Logan Avalanche Advisory

Forecaster: Toby Weed


Danger by aspect and elevation on slopes approaching 35° or steeper.
(click HERE for tomorrow's danger rating)

Danger Rose Tutorial

You'll find a level 3 or Considerable danger on drifted slopes at upper and mid-elevations in the backcountry. Dangerous avalanche conditions exist and triggered wind slab avalanches are probable in terrain exposed to wind drifting and on slopes approaching or steeper than about 35 degrees. Wind slab avalanches could be triggered remotely from a distance, or worse, from below. You'll find safer conditions and a level 1 (or Low) danger in sheltered and lower elevation areas. Careful snowpack evaluation, cautious route finding, and conservative decision making are crucial in steep drifted terrain today.


The Tony Grove Snotel at 8400' reports 5 or 6 inches of heavy and moist new snow from yesterday evening and overnight, containing 8/10ths of an inch of water. Its a balmy 28 degrees this morning, and there's 77 inches of total snow at the site containing 141% of average water for the date. The Campbell Scientific weather station at 9700' on Logan Peak is back on line, but the wind sensor appears to be rimed again this morning after the winds shifted from the northwest overnight. It's 21 degrees at the mountain top installation.


I intentionally triggered a nice wind slab late yesterday afternoon with a deep turn in drifted mid-elevation terrain on the Steam Mill/White Pine Canyon Ridgeline. The stiff wind slab avalanche on a northeast facing slope at around 7500' in elevation was around a foot deep and a hundred feet wide, but it didn't run far in fairly low angled terrain. A bit lower on the same ridge, I remote triggered at least two more similar pockets from a good distance away....(see report)


      Over the next 24 hours.

Stiff drifts and wind slabs built up in exposed terrain over the last few days, and many of these formed on top of weak layers consisting of preserved frost of surface hoar, sugary faceted snow, and/or thin rime-crust layers. The fresh snow from last night will also be easily drifted into deposition areas and avalanche starting zones Watch for and avoid fresh and forming drifts near ridge lines and in and around terrain features like gullies, cliff-bands, and sub-ridges. Triggered wind slabs 1 to 2 feet deep are likely today, and could be triggered from a distance or from below....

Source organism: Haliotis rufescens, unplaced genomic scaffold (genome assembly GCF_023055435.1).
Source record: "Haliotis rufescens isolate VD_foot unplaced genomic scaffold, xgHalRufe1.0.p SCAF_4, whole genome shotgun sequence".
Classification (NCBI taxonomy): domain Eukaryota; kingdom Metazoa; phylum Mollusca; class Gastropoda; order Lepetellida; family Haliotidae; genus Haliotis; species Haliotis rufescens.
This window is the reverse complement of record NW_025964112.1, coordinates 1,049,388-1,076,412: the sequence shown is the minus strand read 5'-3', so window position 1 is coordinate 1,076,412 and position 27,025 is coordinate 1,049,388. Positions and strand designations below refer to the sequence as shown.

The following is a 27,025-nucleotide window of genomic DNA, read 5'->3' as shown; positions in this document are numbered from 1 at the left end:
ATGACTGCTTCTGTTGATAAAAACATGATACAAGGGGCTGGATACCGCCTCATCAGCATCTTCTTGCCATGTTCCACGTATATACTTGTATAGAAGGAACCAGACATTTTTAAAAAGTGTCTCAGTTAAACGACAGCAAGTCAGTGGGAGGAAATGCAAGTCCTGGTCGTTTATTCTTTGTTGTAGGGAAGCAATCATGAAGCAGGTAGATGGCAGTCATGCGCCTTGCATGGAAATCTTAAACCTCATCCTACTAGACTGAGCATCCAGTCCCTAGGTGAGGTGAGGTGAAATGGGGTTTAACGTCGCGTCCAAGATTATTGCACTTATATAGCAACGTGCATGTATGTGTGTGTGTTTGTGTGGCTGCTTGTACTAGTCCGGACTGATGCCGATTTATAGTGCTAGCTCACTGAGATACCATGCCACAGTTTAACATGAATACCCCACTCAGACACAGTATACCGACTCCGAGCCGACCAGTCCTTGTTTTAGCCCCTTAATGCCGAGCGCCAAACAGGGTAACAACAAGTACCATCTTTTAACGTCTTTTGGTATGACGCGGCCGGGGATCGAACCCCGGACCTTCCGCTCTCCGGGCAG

Over the next 48 hours.

In many areas, the new snow looks to have nicely preserved weak surface snow consisting of insidious frost or surface hoar and small grained faceted snow on many slopes. These notorious and tricky persistent weak layers have a very nasty reputation, and are known to be the culprit weakness in the majority of avalanche accidents in the U.S. and Canada... A preserved surface hoar layer is particularly evil, in that avalanches running on it often occur on slopes less steep than other types of avalanches, and slopes can remain in a balanced unstable state for a good while after their initial loading.....

Weak surface snow is widespread in the region and preserved by a few inches of light snow, and it looks as though we may be set up for a problem with tricky persistent slabs as we plow through the first month of 2011...


We'll see a bit more snowfall in the mountains this morning but little in the way of accumulation, as a moist and mild northwest flow sets up over our region.... Periods of light snowfall are likely in the next few days, with increasing westerly winds on Sunday ahead of a slightly more productive shot of snow accumulation Sunday afternoon into Monday......


You can view a photo summary of last year's avalanche activity in the Logan Area HERE

I will be update this advisory in the mornings on Monday, Wednesday, Friday, and Saturday, and on other days if backcountry avalanche conditions warrant...

You have the opportunity to participate in the creation of our own community avalanche advisory by submitting avalanche and snow observations. You can also call us at 801-524-5304 or Toby at 435-757-7578, or email by clicking HERE

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This advisory is from the U.S.D.A. Forest Service, which is solely responsible for its content. This advisory describes general avalanche conditions and local variations always occur.

This information does not apply to developed ski areas or highways where avalanche control is normally done.  This advisory is from the U.S.D.A. Forest Service, which is solely responsible for its content. This advisory describes general avalanche conditions and local variations always occur.

This advisory provided by the USDA Forest Service, in partnership with:

The Friends of the Utah Avalanche Center, Utah Division of State Parks and Recreation, Utah Division of Emergency Management, Salt Lake County, Salt Lake Unified Fire Authority and the friends of the La Sal Avalanche Center. See our Sponsors Page for a complete list.